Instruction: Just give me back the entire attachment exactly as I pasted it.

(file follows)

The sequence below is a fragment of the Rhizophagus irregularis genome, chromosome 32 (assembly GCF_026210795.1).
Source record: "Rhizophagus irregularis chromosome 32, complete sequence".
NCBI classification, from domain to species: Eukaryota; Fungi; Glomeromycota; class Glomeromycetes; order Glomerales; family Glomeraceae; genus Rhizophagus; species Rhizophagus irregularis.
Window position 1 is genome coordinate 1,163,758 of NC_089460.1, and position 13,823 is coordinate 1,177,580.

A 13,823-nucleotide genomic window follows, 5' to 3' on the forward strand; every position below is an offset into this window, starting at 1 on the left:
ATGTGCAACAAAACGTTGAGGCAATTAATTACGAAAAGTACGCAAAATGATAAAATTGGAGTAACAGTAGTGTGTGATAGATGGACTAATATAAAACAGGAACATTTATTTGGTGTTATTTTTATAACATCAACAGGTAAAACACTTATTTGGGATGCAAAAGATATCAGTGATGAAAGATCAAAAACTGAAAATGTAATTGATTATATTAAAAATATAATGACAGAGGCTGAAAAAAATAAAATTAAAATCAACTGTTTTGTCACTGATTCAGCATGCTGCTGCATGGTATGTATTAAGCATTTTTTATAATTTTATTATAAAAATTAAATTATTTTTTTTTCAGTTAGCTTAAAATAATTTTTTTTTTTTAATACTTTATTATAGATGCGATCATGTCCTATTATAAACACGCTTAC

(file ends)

The sequence below is a fragment of the Rhizophagus irregularis genome, chromosome 32 (assembly GCF_026210795.1).
Source record: "Rhizophagus irregularis chromosome 32, complete sequence".
NCBI classification, from domain to species: Eukaryota; Fungi; Glomeromycota; class Glomeromycetes; order Glomerales; family Glomeraceae; genus Rhizophagus; species Rhizophagus irregularis.
Window position 1 is genome coordinate 1,163,758 of NC_089460.1, and position 13,823 is coordinate 1,177,580.

A 13,823-nucleotide genomic window follows, 5' to 3' on the forward strand; every position below is an offset into this window, starting at 1 on the left:
ATGTGCAACAAAACGTTGAGGCAATTAATTACGAAAAGTACGCAAAATGATAAAATTGGAGTAACAGTAGTGTGTGATAGATGGACTAATATAAAACAGGAACATTTATTTGGTGTTATTTTTATAACATCAACAGGTAAAACACTTATTTGGGATGCAAAAGATATCAGTGATGAAAGATCAAAAACTGAAAATGTAATTGATTATATTAAAAATATAATGACAGAGGCTGAAAAAAATAAAATTAAAATCAACTGTTTTGTCACTGATTCAGCATGCTGCTGCATGGTATGTATTAAGCATTTTTTATAATTTTATTATAAAAATTAAATTATTTTTTTTTCAGTTAGCTTAAAATAATTTTTTTTTTTTAATACTTTATTATAGATGCGATCATGTCCTATTATAAACACGCTTAC